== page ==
Methodological issues in food surveys

European Journal of Nutrition, Feb 2017

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Methodological issues in food surveys

Methodological issues in food surveys K. Huysentruyt 0 1 J. De Schepper 0 1 Y. Vandenplas 0 1 0 Department of Paediatric Endocrinology, Universitair Ziekenhuis Brussel, Vrije Universiteit Brussel (VUB) , Brussels , Belgium 1 Department of Paediatric Gastroenterology, Universitair Ziekenhuis Brussel, Vrije Universiteit Brussel (VUB) , Laarbeeklaan 101, 1090 Brussels , Belgium - In our 4-day food survey of Belgian 6- to 36-month-old toddlers, we observed an average energy intake exceeding the national reference values in two-thirds [1]. Alexy and Hilbig suggested that this finding might be explained rather by methodological issues (either in collecting the data or in the way the reference values were constructed) than by actual excessive intakes, since the mean weight for age z scores in our cohort was within normal ranges. It is, however, important to consider that our cohort study does not allow drawing any conclusions regarding causality between the nutritional and anthropometric data. One could argue that the expected increase in body weight due to the excessive intake was compensated by an increased physical activity. Furthermore, the resulting weight gain of the observed excessive energy intake might occur in the following months. Due to the lack of physical activity scores in our cohort, there is no way of knowing how active these children were. And even though our study data provide insight into how well recommendations are followed, it would be a step too far to directly infer new guidelines from it. In the revision of This reply refers to the Letter to the Editor available at: http:// link.springer.com/article/10.1007/s00394-016-1339-1 The original publication discussed in the Letter to the Editor and this reply can be read here: http://link.springer.com/ article/10.1007/s00394-015-0978-y. * K. Huysentruyt the nutritional recommendations, institutions like the WHO and EFSA have moved away from using observed intakes for their guidelines and started using a factorial method [2, 3]. We do agree with the statement of Alexy and Hilbig that only a small number of infants were used to determine the energy deposition using doubly labeled water technique. Regardless, recommending a restrictive eating pattern in this young age group from our findings would indeed not be the appropriate next step, as young children seem perfectly able to self-regulate their food intake. It is, however, well known that already at the stage of bottle feeding, mothers can have the tendency to overrule satiety signals of their babies, with the risk of over-feeding [4]. That is why we advocated an actual intervention study in our discussion, in which it would be especially interesting to investigate the effect of a lowered protein intake. This would take place in controlled circumstances and would allow us to draw conclusions regarding causality. 1. Huysentruyt K , Laire D , Van Avondt T , De Schepper J , Vandenplas Y ( 2016 ) Energy and macronutrient intakes and adherence to dietary guidelines of infants and toddlers in Belgium . Eur J Nutr 55 ( 4 ): 1595 - 1604 . doi:10.1007/s00394- 015 - 0978 -y 2. EFSA Panel on Dietetic Products Nutrition and Allergies (NDA) ( 2013 ) Scientific opinion on dietary reference values for energy . EFSA J 11 ( 1 ): 3005 . doi:10.2903/j.efsa. 2013 .3005 3. FOA/ WHO/UNU (Food and Agriculture Organization of the United States/World Health Organization/United Nations University) (2004) Human energy requirements: report of a joint FAO/WHO/UNU Expert consultation . Food and Nutrition technical report series. FOA/WHO/UNU (Food and agriculture Organization of the United states/World health Organization / United Nations University), Rome 4. Dewey KG ( 2001 ) Nutrition, growth, and complementary feeding of the breastfed infant . Pediatr Clin North Am 48 ( 1 ): 87 - 104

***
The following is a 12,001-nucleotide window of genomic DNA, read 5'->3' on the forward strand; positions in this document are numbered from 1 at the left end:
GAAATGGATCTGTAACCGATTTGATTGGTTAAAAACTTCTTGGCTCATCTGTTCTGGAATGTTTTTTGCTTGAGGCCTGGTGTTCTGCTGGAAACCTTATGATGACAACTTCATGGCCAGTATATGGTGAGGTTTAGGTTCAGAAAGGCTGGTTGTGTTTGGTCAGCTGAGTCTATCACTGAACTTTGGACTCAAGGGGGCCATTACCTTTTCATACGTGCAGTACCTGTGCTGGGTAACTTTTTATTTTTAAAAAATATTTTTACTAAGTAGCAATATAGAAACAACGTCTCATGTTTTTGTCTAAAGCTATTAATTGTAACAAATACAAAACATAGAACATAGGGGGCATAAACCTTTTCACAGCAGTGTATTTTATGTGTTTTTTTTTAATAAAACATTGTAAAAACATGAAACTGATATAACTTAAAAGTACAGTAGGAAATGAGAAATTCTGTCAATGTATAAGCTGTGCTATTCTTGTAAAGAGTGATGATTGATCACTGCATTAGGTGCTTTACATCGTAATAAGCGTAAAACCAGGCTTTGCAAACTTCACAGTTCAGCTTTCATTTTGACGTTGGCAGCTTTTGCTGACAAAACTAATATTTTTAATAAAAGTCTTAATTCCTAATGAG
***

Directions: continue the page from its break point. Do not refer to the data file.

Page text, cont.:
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Methodological issues in food surveys, European Journal of Nutrition, 2017, DOI: 10.1007/s00394-016-1338-2